A Division of Houghton Mifflin Harcourt Heinemann

Farmers, Traders, Warriors, and Kings

Female Power and Authority in Northern Igboland, 1900-1960

Nwando Achebe

SeriesThis product is part of the series: The Social History of Africa Series

ISBN 978-0-325-07078-0 / 0-325-07078-4 / 2005 / 288pp / Paperback
Imprint: Heinemann
Availability: In Stock
Grade Level: Other - Other
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    This is a brilliant and refreshing book, which gives ample and well-deserved voice to women...It is a book that will definitely be of interest to scholars and students in the fields of history, anthropology, political science, religion, and political economy. It is a must read for scholars and students in Women’s Studies Programs.
    —Felix K. Ekechi; Professor Emeritus(History); Kent State University

    This orginal and insightful work’s sensible and balanced view of Igbo women’s power and authority is modulated by a profound understanding of the ways in which women negotiated indigenous cultural spaces and at the same time negotiated with and refashioned pre-colonial and colonial contexts. Farmers, Traders, Warriors, and Kings is a major event in African gender studies publishing.
    —Obioma Nnaemeka; Professor of French, Women’s Studies, and African/African Diaspora Studies; Indiana University, Indianapolis

    Nwando Achebe’s book is rich in accounts of the life histories of recent powerful goddesses that were constructed by the Nsukka Igbo from the late 19th century...[She] recounts these case studies with passion and fascination. This is another important addition to the growing literature in Igbo studies, gender studies and African historiography.
    —Ifi Amadiume; Professor of Religion and African and African American Studies; Dartmouth College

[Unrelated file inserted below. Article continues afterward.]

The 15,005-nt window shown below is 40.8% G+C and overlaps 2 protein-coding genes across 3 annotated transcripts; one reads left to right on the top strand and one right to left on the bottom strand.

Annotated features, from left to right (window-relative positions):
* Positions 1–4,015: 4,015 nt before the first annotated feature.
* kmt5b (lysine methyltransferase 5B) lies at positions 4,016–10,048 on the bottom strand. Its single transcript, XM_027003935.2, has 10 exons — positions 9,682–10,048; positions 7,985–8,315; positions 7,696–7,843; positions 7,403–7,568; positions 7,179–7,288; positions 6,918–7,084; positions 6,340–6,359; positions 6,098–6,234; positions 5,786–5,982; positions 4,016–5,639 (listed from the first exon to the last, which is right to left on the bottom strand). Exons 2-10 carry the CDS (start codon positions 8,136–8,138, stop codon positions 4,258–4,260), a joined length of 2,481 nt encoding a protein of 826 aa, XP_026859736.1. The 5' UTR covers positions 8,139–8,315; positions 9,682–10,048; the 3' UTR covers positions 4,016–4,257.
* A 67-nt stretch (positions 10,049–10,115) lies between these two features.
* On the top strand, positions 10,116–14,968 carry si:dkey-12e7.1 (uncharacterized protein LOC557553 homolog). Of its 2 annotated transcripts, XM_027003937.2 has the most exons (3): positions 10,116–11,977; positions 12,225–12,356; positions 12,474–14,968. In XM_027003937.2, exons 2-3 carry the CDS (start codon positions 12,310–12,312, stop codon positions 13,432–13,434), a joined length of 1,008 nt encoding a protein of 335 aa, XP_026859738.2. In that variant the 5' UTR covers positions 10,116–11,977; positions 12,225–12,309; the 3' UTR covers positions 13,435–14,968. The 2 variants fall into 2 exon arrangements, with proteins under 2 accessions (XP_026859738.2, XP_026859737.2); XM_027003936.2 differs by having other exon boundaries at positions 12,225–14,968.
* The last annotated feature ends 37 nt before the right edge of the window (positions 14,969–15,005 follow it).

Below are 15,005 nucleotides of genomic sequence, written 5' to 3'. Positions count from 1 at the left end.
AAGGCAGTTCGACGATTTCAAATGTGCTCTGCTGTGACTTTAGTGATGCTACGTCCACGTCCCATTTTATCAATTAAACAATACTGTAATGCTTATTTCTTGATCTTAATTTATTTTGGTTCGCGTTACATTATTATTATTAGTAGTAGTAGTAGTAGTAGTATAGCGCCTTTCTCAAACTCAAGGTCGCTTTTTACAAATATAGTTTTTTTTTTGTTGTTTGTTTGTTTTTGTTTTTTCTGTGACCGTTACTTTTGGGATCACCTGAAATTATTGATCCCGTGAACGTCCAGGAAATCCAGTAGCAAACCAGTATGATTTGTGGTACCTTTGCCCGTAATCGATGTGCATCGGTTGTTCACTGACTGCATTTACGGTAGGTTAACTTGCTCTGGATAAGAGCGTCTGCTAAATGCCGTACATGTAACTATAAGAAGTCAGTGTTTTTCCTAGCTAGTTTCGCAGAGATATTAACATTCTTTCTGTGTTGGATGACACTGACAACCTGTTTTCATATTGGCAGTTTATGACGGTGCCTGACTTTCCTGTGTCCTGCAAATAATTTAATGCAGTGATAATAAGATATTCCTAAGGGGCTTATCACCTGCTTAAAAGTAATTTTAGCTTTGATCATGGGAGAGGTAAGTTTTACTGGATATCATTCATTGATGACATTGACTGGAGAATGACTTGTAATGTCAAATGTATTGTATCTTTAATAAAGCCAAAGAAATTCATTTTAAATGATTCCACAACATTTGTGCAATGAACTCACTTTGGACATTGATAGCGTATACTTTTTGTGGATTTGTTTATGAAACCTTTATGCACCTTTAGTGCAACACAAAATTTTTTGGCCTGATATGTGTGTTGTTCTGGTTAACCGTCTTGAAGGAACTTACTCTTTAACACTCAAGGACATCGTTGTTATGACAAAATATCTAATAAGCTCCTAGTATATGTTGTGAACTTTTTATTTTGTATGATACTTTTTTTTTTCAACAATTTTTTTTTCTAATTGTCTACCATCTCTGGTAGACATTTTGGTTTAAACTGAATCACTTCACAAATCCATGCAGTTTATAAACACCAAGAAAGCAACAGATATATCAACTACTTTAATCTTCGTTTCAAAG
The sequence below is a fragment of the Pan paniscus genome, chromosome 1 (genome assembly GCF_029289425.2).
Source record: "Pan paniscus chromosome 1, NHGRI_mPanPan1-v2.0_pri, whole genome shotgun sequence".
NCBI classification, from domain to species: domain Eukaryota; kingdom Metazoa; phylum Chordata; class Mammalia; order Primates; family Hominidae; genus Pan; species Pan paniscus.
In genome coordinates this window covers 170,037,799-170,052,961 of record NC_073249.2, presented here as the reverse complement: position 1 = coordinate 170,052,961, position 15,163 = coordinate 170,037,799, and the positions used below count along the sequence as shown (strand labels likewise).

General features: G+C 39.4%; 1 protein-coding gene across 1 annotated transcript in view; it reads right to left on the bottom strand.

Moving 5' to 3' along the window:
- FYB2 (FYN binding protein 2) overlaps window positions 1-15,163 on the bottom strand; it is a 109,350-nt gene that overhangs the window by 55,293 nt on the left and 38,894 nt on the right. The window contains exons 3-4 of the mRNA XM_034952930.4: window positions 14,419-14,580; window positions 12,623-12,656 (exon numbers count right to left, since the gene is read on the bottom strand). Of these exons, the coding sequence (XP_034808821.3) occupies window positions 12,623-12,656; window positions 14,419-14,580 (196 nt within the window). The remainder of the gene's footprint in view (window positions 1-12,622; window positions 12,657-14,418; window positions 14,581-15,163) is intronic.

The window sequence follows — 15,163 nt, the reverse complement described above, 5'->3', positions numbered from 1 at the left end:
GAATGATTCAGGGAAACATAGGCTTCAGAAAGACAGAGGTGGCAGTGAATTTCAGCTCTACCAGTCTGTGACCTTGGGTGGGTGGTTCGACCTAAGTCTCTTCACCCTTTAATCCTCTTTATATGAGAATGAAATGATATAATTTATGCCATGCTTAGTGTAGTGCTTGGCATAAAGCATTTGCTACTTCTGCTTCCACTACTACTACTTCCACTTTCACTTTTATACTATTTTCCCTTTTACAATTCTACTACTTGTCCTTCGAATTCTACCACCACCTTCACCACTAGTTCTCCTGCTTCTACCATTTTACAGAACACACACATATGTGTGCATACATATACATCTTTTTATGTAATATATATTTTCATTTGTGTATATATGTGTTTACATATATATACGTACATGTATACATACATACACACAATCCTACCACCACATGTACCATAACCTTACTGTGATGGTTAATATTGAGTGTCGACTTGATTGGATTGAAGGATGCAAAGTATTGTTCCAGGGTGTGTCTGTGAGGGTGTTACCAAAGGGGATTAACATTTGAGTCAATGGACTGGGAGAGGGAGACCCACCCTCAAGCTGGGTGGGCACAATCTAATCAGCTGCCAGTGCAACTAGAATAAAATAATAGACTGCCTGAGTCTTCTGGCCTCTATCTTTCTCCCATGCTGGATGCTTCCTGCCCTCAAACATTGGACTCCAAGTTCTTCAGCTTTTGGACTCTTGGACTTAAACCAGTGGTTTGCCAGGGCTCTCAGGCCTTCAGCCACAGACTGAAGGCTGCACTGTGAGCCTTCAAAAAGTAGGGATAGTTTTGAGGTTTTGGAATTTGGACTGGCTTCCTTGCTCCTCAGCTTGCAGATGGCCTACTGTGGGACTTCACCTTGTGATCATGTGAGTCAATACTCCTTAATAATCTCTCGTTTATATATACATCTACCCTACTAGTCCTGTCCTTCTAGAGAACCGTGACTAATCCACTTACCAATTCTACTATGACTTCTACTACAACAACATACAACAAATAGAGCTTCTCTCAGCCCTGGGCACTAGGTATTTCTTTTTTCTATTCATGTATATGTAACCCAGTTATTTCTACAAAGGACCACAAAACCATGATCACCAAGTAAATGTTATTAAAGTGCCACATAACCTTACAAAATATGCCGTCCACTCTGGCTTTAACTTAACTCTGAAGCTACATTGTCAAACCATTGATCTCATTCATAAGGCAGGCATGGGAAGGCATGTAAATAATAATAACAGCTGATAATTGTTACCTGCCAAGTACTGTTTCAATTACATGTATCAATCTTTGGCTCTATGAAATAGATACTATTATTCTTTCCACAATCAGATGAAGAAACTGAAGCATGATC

[A] landmark in African historiography. In the best tradition of the discpline, [Dr. Achebe] reminds us after all that history, however academically grounded, should aim to delight as well as educate. Nwando Achebe is ahead of her generation not only in the depth of her sensibility but in the facility with which she represents the structures of feeling of her Igbo society.
    —Isidore Okpewho; Distinguished Professor of the Humanities; State University of New York, Binghamton

There is an adage that the Igbo have no kings. Farmers, Traders, Warriors and Kings focuses on an area in Igboland where, contrary to this popular belief, Igbos not only have kings, but female kings. It is an area where women served as warriors and even married many wives. Because women in Nsukka Division served as prominent actors in a complex set of interactions, relationships and manifestations unmatched elsewhere in Igboland, the author argues that researchers cannot adequately analyze the landscape of Nsukka Division (or any other African society, for that matter) without investigating the central place of women and the female principle in the spiritual world of the society. The author examines the political, economic, and religious structures that allowed women and the female principle to achieve measures of power and looks at some of the ways they reacted and adjusted to the challenges of European rule. Such an investigation into the history of this gender dynamic yields important results for both African History and Women’s Studies.

Achebe focuses on the evolution of gender politics and female power in Nigeria’s northern Igboland over the first six decades of the 20th century. This time period, approximately 1900-1960, is important because it allows for the exploration of continuity and change in Nsukka women’s activities, as well as the female principle, over three periods: late pre-colonial, colonial, and post-colonial Nigeria. Along the way, she raises and answers questions relating to scholarship on women, sex, and gender in Africa by uncovering the complexities of the Igbo gender construct, arguing, for example, that sex and gender did not coincide in northern Igboland. Consequently, women were able to occupy positions that were exclusively monopolized by men in other societies, and men, likewise, occupied positions that would have otherwise been monopolized by women. Expanding on this premise, the author calls for a revision of traditional classifications of African women’s activities that are defined strictly along sex lines. It reshapes conventional global frameworks by offering new theories that have the capacity to recognize African concepts such as female kings, female fathers, female sons, female husbands, female warriors, female warrant chiefs, and male priestesses.

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